- Global equity markets suffered their worst weekly returns since March.
- As investors favored their relative safety, yields on the 10-year Treasury note declined.
- A burgeoning trade war hampered consumer sentiment which unexpectedly declined to 99.
The S&P 500 Index dropped nearly 4.1% during the period, as each of the eleven underlying sectors turned in negative results. The benchmark index has now logged three consecutive weekly losses, its longest since June 2016. Large cap stocks outperformed small cap and value generally bested their growth brethren across the market capitalization spectrum. Utilities, consumer staples and communication services stocks led the way, while materials, industrials and financials stocks lagged. Rising Treasury bond yields, the deepening U.S. trade conflict with China, signs of weakness in the global economy, and other concerns continued to weigh on sentiment during the week.
Developed non-U.S. markets struggled during the period, with the MSCI EAFE Index falling 3.9%. European markets fared the worst, as Italy continued its standoff with the EU. At current, the spread between yields on 10-year Italian and German bonds, seen as a gauge of financial strain, closed near its highest level since 2013. Emerging markets, as measured by the MSCI Emerging Markets Index, turned in the best relative results with a 2.0% decline. The Latin America region, as measured by the MSCI Latin America Index, turned in a positive result during the period, up 1.0% as investors in Brazil cheered the victory of far-right candidate Jair Bolsonaro of the Social Liberal Party, who nearly won the presidency in Sunday’s first round of voting.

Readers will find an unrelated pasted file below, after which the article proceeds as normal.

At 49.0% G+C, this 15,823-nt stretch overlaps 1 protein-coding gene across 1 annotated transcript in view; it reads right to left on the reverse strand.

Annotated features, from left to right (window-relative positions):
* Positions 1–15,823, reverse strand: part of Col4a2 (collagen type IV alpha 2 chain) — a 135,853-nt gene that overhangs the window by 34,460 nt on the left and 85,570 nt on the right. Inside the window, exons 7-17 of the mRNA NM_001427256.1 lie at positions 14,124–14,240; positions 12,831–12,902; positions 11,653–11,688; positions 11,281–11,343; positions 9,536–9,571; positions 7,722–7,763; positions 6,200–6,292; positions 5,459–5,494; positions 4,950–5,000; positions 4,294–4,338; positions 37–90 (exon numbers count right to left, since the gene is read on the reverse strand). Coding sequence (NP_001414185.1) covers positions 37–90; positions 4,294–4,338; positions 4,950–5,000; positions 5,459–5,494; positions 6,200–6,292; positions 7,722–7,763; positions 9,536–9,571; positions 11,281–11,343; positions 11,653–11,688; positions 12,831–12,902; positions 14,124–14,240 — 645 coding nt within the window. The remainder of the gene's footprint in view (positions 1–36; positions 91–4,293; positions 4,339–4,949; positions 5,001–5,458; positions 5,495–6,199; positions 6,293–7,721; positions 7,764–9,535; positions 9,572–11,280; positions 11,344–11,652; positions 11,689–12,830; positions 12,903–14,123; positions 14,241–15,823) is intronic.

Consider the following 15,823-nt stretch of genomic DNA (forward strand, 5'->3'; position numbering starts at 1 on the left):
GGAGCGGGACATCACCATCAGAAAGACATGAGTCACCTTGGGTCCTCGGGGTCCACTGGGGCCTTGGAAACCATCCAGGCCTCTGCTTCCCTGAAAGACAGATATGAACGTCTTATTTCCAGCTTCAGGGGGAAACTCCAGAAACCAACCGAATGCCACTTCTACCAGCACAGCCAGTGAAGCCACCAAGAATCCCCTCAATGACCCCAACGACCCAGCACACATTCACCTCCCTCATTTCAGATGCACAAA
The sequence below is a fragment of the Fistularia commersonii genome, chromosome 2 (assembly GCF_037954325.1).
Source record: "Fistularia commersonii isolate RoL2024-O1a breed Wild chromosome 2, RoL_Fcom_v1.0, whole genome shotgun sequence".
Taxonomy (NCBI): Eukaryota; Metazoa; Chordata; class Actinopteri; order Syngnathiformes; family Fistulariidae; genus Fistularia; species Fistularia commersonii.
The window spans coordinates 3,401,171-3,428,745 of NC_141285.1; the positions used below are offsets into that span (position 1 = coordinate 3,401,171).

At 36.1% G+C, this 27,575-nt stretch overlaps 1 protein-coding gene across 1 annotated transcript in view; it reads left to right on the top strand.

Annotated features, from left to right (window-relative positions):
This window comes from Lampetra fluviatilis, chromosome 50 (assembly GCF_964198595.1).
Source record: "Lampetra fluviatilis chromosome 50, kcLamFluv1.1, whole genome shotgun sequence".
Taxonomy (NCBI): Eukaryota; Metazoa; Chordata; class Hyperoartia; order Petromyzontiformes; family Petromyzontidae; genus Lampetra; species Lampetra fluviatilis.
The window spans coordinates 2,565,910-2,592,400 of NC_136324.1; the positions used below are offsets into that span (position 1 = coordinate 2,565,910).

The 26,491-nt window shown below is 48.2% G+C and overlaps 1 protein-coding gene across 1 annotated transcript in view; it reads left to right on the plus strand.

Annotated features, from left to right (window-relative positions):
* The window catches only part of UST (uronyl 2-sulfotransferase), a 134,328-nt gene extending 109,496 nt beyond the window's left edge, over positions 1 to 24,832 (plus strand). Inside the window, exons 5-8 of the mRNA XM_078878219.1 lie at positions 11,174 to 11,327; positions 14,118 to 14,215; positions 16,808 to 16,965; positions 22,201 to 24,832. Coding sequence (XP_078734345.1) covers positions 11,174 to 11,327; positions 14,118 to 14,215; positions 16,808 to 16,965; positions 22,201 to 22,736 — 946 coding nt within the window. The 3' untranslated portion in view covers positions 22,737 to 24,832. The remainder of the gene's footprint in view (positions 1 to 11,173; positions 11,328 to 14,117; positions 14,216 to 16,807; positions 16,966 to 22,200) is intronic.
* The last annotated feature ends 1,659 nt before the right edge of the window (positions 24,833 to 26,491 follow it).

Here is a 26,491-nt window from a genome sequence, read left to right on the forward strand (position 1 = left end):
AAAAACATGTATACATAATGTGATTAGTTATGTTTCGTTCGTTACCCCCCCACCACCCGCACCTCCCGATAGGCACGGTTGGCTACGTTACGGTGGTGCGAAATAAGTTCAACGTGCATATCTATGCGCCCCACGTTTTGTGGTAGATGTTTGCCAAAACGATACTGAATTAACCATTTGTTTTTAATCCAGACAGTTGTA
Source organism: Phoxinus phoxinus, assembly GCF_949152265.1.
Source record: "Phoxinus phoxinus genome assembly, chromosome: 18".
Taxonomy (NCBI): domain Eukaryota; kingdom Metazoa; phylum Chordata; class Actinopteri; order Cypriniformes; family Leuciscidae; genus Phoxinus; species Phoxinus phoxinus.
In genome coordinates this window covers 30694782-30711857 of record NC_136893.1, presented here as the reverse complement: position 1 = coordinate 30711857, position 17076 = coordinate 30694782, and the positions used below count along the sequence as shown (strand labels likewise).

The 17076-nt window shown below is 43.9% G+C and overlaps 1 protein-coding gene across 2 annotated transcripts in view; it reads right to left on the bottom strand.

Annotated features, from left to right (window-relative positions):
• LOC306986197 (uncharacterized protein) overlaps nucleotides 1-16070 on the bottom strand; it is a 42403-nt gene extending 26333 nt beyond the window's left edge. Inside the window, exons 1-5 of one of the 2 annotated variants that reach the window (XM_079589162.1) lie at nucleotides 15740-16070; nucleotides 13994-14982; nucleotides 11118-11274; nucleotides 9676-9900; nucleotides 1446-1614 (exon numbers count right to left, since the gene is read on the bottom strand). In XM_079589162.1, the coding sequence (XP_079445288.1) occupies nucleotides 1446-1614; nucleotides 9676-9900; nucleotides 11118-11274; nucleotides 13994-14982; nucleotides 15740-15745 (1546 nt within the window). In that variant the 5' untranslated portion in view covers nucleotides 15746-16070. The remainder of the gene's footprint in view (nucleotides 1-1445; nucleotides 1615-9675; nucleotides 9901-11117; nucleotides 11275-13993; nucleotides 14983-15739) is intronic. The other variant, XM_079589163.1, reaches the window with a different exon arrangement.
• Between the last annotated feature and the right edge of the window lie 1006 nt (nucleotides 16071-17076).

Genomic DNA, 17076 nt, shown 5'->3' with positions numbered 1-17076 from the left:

The sell-off in equities seemed to push some investors into the bond market, and longer-term bond yields decreased for the week. The yield on the benchmark 10-year Treasury dropped from 3.23% at the end of trading the previous week to 3.15% at the close Friday. The drop in yields during the holiday shortened trading period, pushed bond prices higher, especially for longer-term Treasuries that are particularly sensitive to interest rate changes.
The focus will be on corporate fundamentals this week as more U.S. companies report third-quarter earnings. Expectations for this earnings season are high with FactSet expecting earnings to grow by 19%.
Meet the Author
Senior Investment Analyst
Since 2004, Matt has worked on the sell side of the financial services industry with a focus on investment analytics. As a member of the Aldrich Wealth Investment Committee, Matt oversees investments for both retirement plans and high net worth individuals. He is also responsible for monitoring broad economic data and identifying new investment opportunities.…
- High-net worth individuals
- Corporate retirement plans